Also known as the book of final entry, the ledger can be simply described as the collection of accounts. It contains various accounts, like cash, goods, and bank, which are marked in a T-account format. Every account has a debit column on the left and credit on the right. Once you are done making the journal entries, you have to transfer the entries to the ledger in their specific accounts. The ledger shows you the financial status of each account by taking into consideration all the past transactions. For instance, every cash transaction is recorded in the cash account. The debits and credits are weighed against each other to estimate the closing balance of the cash account. Ledgers give you an estimate of the status of each aspect of your business.
The next thing you got to do is to prepare a trial balance. This is done by summarizing the ledger account balances in the debits and credit columns of the trial balance. The trial balance is created to ensure that the debit amount equals credit amount and that there is no error in the records and no transaction is missed. If there is any discrepancy found, then it means that you have made an error while posting the original transactions. You will need to go back to the original record and re-evaluate the transactions. It may be that you have made a calculation mistake or posted an entry wrongly. You may even have missed out on posting a transaction. Identify the problem and rectify it. Make a note that some errors may occur even if the debits and credits match.
Adjusting entries are a part of the accrual basis of accounting. In the accrual basis of accounting, the expenses are recorded as they occur and not when the cash is paid. At the end of your accounting period, you may find some expenses that may have occurred, but not recorded. For instance, depreciation expenses like the depreciation of equipment. Such entries, if not recorded, can give you an unclear picture of your profitability. Hence, these adjusting entries need to be made to decipher a better idea of the company’s profitability. These entries should also be posted in the journal and ledger.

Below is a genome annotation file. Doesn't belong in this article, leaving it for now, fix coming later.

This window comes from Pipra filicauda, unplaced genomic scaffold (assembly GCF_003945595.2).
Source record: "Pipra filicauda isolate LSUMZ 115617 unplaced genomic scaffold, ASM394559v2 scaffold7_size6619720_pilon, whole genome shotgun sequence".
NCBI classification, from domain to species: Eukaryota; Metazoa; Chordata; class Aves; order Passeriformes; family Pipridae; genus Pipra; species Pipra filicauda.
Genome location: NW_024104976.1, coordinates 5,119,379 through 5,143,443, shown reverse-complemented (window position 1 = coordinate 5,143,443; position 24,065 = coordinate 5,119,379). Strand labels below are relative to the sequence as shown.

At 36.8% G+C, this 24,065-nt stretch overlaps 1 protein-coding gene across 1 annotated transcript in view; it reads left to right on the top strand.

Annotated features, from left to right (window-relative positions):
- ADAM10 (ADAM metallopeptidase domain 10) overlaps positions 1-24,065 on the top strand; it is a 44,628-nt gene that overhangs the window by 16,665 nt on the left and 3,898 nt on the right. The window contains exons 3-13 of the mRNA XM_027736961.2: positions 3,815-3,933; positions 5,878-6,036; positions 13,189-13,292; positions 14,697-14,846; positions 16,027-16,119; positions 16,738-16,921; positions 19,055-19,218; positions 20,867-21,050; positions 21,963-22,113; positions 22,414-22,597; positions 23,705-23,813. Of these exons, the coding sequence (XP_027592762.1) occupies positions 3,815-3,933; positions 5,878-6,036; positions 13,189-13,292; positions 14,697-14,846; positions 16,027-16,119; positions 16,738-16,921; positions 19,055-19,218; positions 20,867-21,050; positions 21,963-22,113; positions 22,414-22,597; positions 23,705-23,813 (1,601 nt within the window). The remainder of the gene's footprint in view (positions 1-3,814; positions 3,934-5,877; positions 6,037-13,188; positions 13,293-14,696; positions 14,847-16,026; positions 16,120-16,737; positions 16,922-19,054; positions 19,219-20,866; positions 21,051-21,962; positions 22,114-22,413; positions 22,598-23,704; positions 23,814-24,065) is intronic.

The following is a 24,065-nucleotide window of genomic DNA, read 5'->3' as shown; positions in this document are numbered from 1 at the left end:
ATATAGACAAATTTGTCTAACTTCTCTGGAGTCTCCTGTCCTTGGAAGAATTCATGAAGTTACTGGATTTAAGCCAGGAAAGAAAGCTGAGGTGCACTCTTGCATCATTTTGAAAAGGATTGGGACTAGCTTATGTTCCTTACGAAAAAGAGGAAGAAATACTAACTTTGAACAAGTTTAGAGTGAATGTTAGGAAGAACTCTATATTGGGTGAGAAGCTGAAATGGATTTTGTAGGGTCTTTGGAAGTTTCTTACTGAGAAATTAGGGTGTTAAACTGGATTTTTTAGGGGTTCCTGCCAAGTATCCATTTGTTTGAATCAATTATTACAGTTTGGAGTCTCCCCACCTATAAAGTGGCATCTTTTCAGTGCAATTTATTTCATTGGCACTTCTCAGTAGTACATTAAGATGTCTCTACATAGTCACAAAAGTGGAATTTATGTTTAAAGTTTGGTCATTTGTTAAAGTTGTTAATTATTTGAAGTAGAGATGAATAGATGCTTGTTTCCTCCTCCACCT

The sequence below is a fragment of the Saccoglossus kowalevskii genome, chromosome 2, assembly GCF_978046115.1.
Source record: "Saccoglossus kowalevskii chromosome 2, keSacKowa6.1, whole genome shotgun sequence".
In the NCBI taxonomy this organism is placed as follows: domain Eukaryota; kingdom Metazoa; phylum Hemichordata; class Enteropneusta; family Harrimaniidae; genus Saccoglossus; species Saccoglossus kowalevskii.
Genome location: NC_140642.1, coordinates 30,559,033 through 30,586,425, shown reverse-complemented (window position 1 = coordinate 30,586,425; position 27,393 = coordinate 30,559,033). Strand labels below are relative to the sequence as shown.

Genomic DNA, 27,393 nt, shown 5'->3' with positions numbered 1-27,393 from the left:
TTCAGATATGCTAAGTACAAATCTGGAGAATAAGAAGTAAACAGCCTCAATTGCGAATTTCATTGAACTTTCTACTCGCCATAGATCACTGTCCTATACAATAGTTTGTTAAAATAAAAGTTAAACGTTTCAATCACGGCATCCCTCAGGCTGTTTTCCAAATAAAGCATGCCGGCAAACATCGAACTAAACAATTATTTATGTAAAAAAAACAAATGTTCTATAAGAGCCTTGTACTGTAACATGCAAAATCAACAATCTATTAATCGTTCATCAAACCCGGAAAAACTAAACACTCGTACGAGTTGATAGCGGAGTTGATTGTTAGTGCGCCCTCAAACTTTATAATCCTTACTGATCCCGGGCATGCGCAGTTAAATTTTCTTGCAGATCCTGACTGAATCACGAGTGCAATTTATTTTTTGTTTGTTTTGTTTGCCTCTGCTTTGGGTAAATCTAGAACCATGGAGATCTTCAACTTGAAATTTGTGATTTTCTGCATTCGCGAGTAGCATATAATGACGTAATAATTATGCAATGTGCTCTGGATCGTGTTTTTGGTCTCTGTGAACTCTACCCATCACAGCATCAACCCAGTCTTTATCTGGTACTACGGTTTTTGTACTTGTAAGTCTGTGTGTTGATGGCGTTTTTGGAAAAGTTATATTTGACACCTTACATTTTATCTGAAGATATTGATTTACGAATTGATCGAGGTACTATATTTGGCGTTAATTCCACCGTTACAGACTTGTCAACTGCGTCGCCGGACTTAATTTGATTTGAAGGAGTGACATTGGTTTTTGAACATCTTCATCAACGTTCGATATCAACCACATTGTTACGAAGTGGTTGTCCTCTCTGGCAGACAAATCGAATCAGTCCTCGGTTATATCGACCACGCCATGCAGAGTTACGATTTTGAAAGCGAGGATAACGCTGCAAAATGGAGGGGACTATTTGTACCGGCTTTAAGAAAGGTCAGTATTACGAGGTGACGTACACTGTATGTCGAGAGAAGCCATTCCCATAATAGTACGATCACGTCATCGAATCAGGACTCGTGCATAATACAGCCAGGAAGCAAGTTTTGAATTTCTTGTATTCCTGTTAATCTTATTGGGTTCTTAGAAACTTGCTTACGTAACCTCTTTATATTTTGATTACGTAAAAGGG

Now, that you have rectified errors found in the initial trial balance and also included the adjusting entries, it is time for you to prepare the adjusted trial balance. Total and subtract the debits and credits of all the accounts and prepare a trial balance again. See to it that the debit and credit in the trial balance are equal. If not, then go back to finding errors and rectifying them. Making this trial balance is important as it will become the basis for preparing financial statements.
Once all your accounts are updated, the trial balance is prepared, and the debit and credit tally, you need to start preparing the financial statements. Financial statements include the Income Statement, Balance Sheet, Cash Flow Statement, Statement of Retained Earnings, and Notes to the Financial Statement. The Income Statement reflects the picture of your company’s financial performance and the Balance Sheet states the financial position of your company. These statements show your company’s financial status and help you decide the future course of action.
Certain items are measured periodically and need to be closed to prepare for the next accounting period. Temporary or nominal accounts like expenses, income, and withdrawals need to be closed for the period. To close them, you need to close the journal entries. The remaining amount gets transferred to the retained earnings account or the income statement summary. It is then transferred to the appropriate capital account on the balance sheet. But, remember that closing entries are only made to the temporary accounts. Permanent accounts or balance sheet accounts are not closed.
The last step in the accounting cycle involves the preparation of the post-closing trial balance or the final trial balance. This is undertaken to ensure that the debits and credits remain equal after the closing of the nominal accounts. Since the temporary accounts are closed now, this trial balance only contains real or permanent accounts.
So, here were all the steps involved in an accounting cycle. Even though you use accounting software, knowing the basics is vital to ensure reliable results. If you want to know more or need help with financial management of your company, avail of our full services accounting at Altitude Accounting.